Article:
Our eyes can only see about 4000 stars or so, if you want to see any more then you’ll need a pair of binoculars or a telescope, and with those then a whole universe will open up. You might already have a telescope sitting around at home, one you got years ago or one that found you, as a gift or similar. The job of a telescope is to be used, it should be collecting photons from across the universe and delivering them to your eyes. For this to happen then you need the right combination of telescope, mount and accessories to get the most out of your investment.
If any of the following questions apply to you then you might want to think about the Milky-Way.Kiwi Telescope Course as we can help answer those questions:
Have you got a dusty old telescope sitting in your garage and you don’t know where to start to use it? Have you been gifted a telescope from well meaning friend or relative but you’re not sure how it works? Are you just getting into astronomy and want to know what sort of telescope would match your interests? Are you thinking of buying a telescope for someone and want to know about what you’re buying?
We run telescope courses at Stonehenge Aotearoa every month, starting from 4 July. They are four hours long from 2pm to 6pm and are followed by a telescope viewing session, if the weather permits. Get tickets here.
The course is aimed at getting you ready to use a telescope or buy a telescope. We know that sometimes telescopes can be quite daunting and to get the most out of them requires a little bit of training and some hands on experience. We focus on building an understanding of the parts of a telescope and all of the accessories and attachments that help make them work.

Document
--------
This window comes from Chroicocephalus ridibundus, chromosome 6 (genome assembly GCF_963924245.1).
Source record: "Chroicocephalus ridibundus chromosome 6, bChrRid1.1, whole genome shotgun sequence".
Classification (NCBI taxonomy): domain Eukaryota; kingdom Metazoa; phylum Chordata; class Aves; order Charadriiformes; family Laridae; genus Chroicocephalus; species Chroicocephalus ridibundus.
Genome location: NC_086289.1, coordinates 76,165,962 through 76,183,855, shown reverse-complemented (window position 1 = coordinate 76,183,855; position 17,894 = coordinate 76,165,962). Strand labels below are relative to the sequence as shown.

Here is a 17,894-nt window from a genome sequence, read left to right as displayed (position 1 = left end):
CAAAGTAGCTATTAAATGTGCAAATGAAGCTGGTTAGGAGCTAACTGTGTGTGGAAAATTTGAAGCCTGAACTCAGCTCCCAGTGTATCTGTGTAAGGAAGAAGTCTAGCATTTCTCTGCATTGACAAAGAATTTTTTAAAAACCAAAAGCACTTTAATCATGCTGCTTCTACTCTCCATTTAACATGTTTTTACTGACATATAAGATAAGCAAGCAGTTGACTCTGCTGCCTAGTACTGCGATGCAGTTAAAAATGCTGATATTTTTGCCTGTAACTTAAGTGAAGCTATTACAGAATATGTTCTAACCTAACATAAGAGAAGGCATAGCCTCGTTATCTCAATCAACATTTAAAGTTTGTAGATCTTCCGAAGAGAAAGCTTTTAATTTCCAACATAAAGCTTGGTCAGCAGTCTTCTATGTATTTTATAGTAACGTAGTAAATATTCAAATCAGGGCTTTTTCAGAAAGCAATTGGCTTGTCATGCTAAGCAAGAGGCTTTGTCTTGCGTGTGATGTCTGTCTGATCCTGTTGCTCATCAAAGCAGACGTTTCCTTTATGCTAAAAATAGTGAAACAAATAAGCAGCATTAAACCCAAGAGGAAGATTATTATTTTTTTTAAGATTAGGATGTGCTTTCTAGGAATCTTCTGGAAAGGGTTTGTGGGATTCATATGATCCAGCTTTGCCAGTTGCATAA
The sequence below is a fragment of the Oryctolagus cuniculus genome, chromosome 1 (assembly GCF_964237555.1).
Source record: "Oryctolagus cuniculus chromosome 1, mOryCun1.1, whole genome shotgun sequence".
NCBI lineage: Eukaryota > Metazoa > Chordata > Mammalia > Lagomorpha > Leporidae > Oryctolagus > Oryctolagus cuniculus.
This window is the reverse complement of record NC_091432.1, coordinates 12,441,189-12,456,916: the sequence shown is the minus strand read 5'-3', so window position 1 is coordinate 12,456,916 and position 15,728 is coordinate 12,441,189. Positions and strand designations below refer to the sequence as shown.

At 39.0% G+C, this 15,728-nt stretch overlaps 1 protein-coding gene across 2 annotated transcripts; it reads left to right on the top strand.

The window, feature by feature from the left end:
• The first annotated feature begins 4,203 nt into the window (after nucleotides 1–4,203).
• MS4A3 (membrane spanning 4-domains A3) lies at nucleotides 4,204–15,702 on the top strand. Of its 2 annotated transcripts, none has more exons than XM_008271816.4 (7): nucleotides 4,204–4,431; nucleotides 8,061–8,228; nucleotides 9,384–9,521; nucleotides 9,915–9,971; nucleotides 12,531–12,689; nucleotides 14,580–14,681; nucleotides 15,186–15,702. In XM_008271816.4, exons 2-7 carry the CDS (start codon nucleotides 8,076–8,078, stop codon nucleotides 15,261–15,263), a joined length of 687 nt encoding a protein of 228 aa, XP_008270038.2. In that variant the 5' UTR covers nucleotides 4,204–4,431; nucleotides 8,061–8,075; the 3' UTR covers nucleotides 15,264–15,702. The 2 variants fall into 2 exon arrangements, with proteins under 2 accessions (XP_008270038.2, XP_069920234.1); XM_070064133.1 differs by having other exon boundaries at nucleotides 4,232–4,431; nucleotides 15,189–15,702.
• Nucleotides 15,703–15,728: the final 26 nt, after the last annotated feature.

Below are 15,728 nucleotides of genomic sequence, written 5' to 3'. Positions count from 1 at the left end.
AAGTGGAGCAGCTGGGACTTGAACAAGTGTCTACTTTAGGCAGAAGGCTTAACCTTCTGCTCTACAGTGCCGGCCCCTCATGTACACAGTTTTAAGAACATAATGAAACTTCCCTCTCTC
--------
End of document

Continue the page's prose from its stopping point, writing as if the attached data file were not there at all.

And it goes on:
We start by covering how they work, what happens to the light that goes into the telescope and ends up in your eye. Then we show you how to calculate magnification and many other attributes that will assist you in determining the right telescope and eyepiece combination. We’ll have a look inside an eyepiece and talk about how they work and which designs are suitable for the various objects to look at in the night sky.
A telescope is not much use without a mount and these can be as complex, and often more expensive, than the telescope they are holding. Depending on what you want to do with your telescope, such as photography or visual observing, will determine the kind of mount that will best work for you. The course is designed to cover all of the questions you’ve got about telescopes so you can confidently browse the internet for a telescope knowing exactly what is good and what you should avoid.
During the course we also show you how to look after your telescope, what sort of maintenance you need to do on it, if any, and how to collimate a reflecting telescope.
If you already have a telescope and want to bring it along so we can walk you through how to get the best out of it then that is welcome. We are not affiliated with any telescope retailer or brand so you can rely on unbiased advice that is based on our own experiences and helping many people get the most out of their telescopes.
If the weather is good, then after the telescope course you are welcome to stay around for our Star Safari telescope viewing session where we take you through a tour of the night sky with our telescopes including our large 400mm telescope and demonstrate the points we cover in the course.